15 Many of the ancients were of opinion that the World should passe away, by the Change of Qua­litie onely, and not by the Aboli­tion of Substance.

16 But the Scripture useth words very Emphaticall. Heaven and Earth shall passe away. Matth. 24.35. Luk. 22.33.

17 The Key which is to open our Graves, and the Pledge of our Resurrection, is the Resurrection of Christ our Head.

18 The Resurrection of our bo­dies is confirmed by manifest Te­stimonies of the Holy Spirit in the Scripture, and they are often re­peated.

[Page 380]19 The Preludes, or forerunners of our Resurrection are the parti­cular examples of those which were raised up againe to life in the Old and New Testament: whom Tertullian calls the Candidates of immortalitie.

20 Man was at the first both in Body and Soule created for im­mortalitie: The Body is the Soules instrument, by which it worketh in actions good or bad. The body of the godly is the Temple of the Holy Ghost: Yea our bodies are fed with the quickning Body and Bloud of Christ. And how then can they alwayes remaine in the Grave?

21 God is the Authour of our Resurrection: But Christ is the Fi­nisher thereof, in and with his hu­mane nature assumed.

22 Not onely all flesh, but even the same flesh that was, shall be raised up againe.

[Page 381]23 Their change in a moment, which shall be found alive upon Earth at the last day, shall be to them in stead of Death and Resur­rection from the dead.

24 Neither shall Christ onely raise us up, but he shall be also our Judge. Joh. 5.27. The Father hath given him authoritie to exequute Judgement.

25 Christ, when he cometh to Judge the world, shall appeare in the same nature, which he united unto himself by his Incarnation. That Flesh shall sit & Judge, which stood before the Judge: That Flesh shall Judge, which was it self for­merly Judged.

26 This Vniversall Judgement Gods Truth & Justice do require.

27 The exact Forme, Manner, and Proceeding in Judgement at the last day, Experience it self will then better teach, then any hu­mane understanding can now con­ceive.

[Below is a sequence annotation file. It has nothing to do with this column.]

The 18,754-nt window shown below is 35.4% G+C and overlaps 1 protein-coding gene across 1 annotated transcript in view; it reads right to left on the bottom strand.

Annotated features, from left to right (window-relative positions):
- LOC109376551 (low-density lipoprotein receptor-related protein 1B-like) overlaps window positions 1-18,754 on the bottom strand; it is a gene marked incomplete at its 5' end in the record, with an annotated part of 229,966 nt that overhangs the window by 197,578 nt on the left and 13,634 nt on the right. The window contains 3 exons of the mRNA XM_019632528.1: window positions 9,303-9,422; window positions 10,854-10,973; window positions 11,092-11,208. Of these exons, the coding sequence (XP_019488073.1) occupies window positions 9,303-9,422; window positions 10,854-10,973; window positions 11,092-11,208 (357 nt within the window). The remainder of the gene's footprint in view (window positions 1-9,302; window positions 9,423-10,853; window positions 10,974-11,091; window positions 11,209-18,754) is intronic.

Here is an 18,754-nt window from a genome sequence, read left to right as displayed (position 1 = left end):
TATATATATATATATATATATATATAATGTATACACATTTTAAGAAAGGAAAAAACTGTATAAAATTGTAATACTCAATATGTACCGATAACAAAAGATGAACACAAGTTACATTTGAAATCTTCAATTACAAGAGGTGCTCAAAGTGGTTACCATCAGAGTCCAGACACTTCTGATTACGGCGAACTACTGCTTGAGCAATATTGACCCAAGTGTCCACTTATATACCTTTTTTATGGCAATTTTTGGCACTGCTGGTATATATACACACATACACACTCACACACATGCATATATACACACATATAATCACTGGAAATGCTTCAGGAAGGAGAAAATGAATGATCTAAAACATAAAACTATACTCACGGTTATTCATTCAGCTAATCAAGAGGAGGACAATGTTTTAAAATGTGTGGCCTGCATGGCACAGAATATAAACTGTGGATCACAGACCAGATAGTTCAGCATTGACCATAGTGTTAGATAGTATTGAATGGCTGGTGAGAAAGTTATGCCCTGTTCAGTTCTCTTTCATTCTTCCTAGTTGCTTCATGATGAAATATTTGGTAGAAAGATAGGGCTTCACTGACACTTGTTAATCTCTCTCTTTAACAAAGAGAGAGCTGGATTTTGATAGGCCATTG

[Page 382]28 Let us, whilst we are here, pray unto God with sighes and grones, to be delivered from the Sentence of Condemnation in that day: Let us now heare the Voice of Invitation, that then we may heare the Voice of Consolation.

29 After Sentence is once passed, immediately followes Execution. Then shall they, which are set at the right hand of the Judge, enter into Life everlasting, and they which are on the left, shall be cast into Everlasting fire. Matth. 25.34.41.

30 The Blessednesse of eternall Life comprehendeth in it the Pri­vation and Absence of all Evill, and the Presence and Fruition of all Good.

31 Wee shall be Freed and deli­vered from all Sinne, and from all Punishment due unto sinne.

32 Our vile Body shall be fashioned like unto Christ his glorious Body. [Page 383] Philip. 3.21. But there shall be great difference in glorie.

33 We shall see God Without end, we shall Love him alwayes Without loathing, and praise him evermore Without being wearied. August. 22. de Civit. Dei cap. 30.

34 Vision shall succeed in the place of Faith, Fruition in the place of Hope, and Charitie here onely Inchoate, shall be there Consum­mate.

35 God shall be fulnes of Light to the Vnderstanding, superabun­dance of Peace to the Will, and con­tinuance of Eternitie to the Memo­rie. Bern. Serm. 11. Super. Cant. Col. 519.

36 The Saints shall Rejoyce for the Pleasantnesse of Place, which they shall possesse; for the sweet Companie, with whome they shall raigne; for the Glorie of their Bo­dies, which they shall put on; for the World, which they have con­temned; [Page 384] and for Hell which they have escaped. Bonavent. in Dioet. Cap. 50.

37 Let us then Pant and Breathe for earnest desire after that Life, whose King is the Trinitie, whose Law is Charitie, and whose Measure is Eternitie.

38 Neither shall our Being be subject unto Death, nor our Know­ledge unto Errour, nor our Love unto Offence. Sphinx Phil. pag. 5.

39 We shall see God face to face: we shall heare him speake immediately unto us.

40 The Elect shall have Wisdome in the highest degree; Righteousnesse in full perfection; Joy which is everlasting; and shall Sing Prayse and Glorie unto God without end.


All the Elect Salvation shall see:
But Glorie in a different degree.

42 It hath not at any time entred into the heart of man to conceive, what glorie God hath prepared [Page 385] for his Elect. 1 Cor. 2.9. And if his Heart is not able to conceive it, much lesse is his Tongue able to expresse it.